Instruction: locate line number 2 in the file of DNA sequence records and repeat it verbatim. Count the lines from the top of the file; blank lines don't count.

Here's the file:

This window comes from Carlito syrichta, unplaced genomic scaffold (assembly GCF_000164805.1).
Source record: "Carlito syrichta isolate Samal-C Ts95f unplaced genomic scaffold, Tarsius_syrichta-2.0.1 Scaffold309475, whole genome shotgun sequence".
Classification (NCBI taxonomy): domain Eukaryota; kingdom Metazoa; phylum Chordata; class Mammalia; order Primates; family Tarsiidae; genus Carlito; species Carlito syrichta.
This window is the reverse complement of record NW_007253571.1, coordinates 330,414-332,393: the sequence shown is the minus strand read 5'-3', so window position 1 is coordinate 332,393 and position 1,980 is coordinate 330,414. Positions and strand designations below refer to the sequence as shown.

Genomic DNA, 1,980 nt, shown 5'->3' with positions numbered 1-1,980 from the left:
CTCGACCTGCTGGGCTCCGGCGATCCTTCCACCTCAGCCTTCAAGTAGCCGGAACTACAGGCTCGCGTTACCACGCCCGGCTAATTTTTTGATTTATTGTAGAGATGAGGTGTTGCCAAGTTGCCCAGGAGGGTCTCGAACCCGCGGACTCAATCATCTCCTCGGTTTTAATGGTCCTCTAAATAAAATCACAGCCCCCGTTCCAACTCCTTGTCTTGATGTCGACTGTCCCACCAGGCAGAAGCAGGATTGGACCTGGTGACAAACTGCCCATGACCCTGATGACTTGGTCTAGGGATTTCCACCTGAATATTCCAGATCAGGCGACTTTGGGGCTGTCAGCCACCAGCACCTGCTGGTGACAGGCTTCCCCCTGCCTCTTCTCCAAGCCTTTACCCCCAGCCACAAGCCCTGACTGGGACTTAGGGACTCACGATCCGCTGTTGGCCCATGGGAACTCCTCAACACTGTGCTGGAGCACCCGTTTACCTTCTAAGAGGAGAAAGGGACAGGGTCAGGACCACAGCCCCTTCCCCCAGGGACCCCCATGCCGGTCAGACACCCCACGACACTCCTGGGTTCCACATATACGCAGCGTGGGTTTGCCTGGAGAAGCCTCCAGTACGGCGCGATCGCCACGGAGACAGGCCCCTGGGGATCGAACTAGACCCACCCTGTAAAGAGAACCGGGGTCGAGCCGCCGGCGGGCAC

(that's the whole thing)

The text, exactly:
Source record: "Carlito syrichta isolate Samal-C Ts95f unplaced genomic scaffold, Tarsius_syrichta-2.0.1 Scaffold309475, whole genome shotgun sequence".